5 Girafffes coverThe latest in the 5 Animals series, with an introduction by Rob Laidlaw, 5 Giraffes profiles five unique giraffes from both captivity and the wild. Accompanying the five giraffe profiles is information on their diet, social life, and chapters on some of their more unique aspects, like the giraffe’s unusual body. Includes full color photographs throughout, glossary, bibliography, table of contents and index. (Fitzhenry and Whiteside)

Yellow Dog

Yellow Dog by Miriam Korner

Yellow Dog coverJeremy lives in a small community where winters are long and stray dogs roam the streets. When peer pressure leads Jeremy into a bad prank, he is immediately struck with guilt — and that’s when his life changes forever. Trying to make amends, Jeremy befriends Yellow Dog — and in the process meets a curious old man who introduces him to the adventures of dog sledding. Soon Jeremy is forming his own old-time dog team that includes Yellow Dog and in the process, discovers more about himself — and the old man — than he ever thought possible. (Red Deer Press)

 

Pandas on the Eastside

Pandas on the Eastside by Gabrielle Prendergast

Pandas on the Eastside coverWhen ten-year-old Journey Song hears that two pandas are being held in a warehouse in her neighborhood, she worries that they may be hungry, cold and lonely. Horrified to learn that the pandas, originally destined for a zoo in Washington, might be shipped back to China because of a diplomatic spat between China and the United States, Journey rallies her friends and neighbors on the poverty-stricken Eastside. Her infectious enthusiasm for all things panda is hard to resist, and soon she’s getting assistance from every corner of her tight-knit neighborhood. (Orca)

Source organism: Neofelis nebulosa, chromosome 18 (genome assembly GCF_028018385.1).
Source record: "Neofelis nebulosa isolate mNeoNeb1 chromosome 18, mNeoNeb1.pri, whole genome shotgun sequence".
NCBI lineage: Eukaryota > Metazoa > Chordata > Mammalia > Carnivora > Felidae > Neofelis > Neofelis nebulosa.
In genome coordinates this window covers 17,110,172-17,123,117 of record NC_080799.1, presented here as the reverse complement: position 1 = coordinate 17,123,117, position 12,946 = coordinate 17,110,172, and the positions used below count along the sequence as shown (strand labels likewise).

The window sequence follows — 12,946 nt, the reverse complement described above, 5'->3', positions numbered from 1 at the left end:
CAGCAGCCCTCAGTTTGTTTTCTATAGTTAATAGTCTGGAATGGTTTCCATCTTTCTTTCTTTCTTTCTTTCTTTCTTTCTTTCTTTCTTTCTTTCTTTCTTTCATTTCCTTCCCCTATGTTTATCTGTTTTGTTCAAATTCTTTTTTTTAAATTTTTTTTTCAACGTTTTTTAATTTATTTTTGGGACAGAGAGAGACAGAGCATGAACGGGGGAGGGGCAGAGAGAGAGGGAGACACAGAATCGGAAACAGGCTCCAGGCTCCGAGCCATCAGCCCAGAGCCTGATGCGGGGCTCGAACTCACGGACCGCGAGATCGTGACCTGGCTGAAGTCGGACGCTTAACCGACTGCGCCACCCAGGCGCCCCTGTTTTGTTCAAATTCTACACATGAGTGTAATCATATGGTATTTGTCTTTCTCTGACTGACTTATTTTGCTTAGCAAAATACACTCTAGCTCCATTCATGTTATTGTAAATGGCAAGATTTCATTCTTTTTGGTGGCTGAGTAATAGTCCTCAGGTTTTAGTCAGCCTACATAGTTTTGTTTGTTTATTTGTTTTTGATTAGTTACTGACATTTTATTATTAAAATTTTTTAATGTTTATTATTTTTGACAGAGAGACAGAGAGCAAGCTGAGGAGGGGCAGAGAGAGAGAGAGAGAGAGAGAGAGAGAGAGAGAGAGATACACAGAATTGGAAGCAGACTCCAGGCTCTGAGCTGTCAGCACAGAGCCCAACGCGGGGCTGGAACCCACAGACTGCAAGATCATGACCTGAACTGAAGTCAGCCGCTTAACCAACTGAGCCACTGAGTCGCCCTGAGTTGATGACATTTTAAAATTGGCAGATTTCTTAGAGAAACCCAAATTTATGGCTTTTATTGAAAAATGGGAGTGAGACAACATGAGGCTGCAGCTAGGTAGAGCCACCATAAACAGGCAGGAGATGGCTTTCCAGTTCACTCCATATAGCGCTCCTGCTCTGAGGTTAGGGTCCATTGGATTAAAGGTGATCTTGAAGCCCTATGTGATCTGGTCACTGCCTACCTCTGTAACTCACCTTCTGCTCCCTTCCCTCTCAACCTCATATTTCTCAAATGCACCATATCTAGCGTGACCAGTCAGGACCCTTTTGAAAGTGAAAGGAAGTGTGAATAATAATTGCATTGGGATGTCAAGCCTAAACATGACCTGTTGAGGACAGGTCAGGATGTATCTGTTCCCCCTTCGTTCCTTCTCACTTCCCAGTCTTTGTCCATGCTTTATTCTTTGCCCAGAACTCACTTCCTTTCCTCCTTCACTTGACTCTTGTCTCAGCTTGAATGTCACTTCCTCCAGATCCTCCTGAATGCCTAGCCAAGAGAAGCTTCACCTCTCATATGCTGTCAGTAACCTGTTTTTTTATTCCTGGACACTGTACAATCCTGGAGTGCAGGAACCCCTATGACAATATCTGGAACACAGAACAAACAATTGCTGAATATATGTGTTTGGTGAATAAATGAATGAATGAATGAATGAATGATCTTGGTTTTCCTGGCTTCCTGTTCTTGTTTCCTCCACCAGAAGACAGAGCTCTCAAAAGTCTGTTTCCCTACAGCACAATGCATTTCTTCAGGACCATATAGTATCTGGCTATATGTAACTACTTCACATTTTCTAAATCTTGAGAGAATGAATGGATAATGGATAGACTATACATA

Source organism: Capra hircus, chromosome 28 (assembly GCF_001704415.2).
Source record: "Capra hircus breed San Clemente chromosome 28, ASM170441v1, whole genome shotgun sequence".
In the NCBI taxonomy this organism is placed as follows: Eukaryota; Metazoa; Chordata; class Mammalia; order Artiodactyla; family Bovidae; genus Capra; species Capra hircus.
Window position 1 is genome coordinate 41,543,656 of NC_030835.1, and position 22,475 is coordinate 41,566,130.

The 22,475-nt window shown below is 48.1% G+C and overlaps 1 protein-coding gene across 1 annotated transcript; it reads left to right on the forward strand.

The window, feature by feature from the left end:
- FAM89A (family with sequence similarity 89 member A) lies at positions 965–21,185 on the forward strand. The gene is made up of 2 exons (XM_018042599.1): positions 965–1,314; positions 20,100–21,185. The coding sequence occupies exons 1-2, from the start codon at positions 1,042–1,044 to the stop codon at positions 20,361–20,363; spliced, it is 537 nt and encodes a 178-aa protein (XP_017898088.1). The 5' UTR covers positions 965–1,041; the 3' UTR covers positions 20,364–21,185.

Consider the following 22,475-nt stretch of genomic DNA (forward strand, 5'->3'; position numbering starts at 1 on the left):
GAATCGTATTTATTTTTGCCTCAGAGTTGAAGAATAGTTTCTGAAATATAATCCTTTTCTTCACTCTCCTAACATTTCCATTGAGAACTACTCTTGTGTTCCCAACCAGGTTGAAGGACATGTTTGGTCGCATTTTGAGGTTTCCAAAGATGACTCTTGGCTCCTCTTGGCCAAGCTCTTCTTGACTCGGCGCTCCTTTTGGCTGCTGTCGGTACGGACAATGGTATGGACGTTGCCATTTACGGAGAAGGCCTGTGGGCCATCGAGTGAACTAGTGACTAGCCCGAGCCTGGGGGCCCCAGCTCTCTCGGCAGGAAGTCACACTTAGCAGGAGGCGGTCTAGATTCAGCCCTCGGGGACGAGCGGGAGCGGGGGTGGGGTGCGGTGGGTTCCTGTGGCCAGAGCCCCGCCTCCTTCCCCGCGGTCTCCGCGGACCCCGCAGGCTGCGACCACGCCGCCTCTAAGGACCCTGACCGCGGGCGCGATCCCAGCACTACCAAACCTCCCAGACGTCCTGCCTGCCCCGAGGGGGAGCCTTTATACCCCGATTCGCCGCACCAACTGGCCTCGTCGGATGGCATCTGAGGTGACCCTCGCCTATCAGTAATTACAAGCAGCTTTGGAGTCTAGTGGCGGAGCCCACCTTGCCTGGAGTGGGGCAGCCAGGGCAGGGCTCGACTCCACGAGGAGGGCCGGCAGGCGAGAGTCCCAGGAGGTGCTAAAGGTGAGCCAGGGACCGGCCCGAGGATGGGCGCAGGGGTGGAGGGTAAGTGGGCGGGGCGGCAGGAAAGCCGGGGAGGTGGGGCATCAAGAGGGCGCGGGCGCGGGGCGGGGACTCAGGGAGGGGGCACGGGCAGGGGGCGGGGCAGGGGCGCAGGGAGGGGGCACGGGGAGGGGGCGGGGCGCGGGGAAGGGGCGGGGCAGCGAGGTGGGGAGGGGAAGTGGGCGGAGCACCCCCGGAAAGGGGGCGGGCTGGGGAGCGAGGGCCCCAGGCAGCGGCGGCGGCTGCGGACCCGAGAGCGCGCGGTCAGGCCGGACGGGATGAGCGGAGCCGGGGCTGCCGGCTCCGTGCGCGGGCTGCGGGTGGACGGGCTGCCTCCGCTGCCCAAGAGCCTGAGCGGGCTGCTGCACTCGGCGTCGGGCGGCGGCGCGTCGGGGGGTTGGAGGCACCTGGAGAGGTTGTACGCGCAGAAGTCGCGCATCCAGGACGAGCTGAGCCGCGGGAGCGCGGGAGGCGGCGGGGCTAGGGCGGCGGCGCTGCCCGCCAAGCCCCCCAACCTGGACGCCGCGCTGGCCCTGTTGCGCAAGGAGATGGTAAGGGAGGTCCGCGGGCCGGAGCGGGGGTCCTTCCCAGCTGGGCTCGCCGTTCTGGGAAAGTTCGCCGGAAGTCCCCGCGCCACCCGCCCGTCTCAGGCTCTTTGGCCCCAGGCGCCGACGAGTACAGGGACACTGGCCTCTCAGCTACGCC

Animal Hospital: Rescuing Urban Wildlife

​Julia Coey’s Animal Hospital: Rescuing Urban Wildlife covers the easily overlooked world of wildlife rehabilitation efforts around the world.  Coey focuses on city animals such as birds, squirrels, raccoons, and skunks that have been injured or orphaned, often because of human interference. Unlike zoos or wildlife sanctuaries that are long-term animal homes, the goal of wildlife rehabilitation is to help nurse animals back to health before releasing them back into the wild.  The book starts with an introduction to understanding wildlife rehabilitation and its importance before we see these rehabilitation efforts in action through the eyes of the Toronto Wildlife Centre whose hotline fields tens of thousands of calls every year.

The book is filled with striking, full colour photos that filled my heart with love (a pile of baby raccoons) and heartache (a poor helpless skunk whose head got trapped in a plastic dessert lid-– but don’t worry, he was saved!).  It was inspiring to read about these champions of nature and learn new wildlife facts. Did you know 20% of the time squirrels are just sneakily pretending to bury nuts to trick other squirrels or birds who might be watching?  Animal Hospital was a fascinating and enlightening read that’s definitely worth picking up!

-Reviewed by Jamie Fong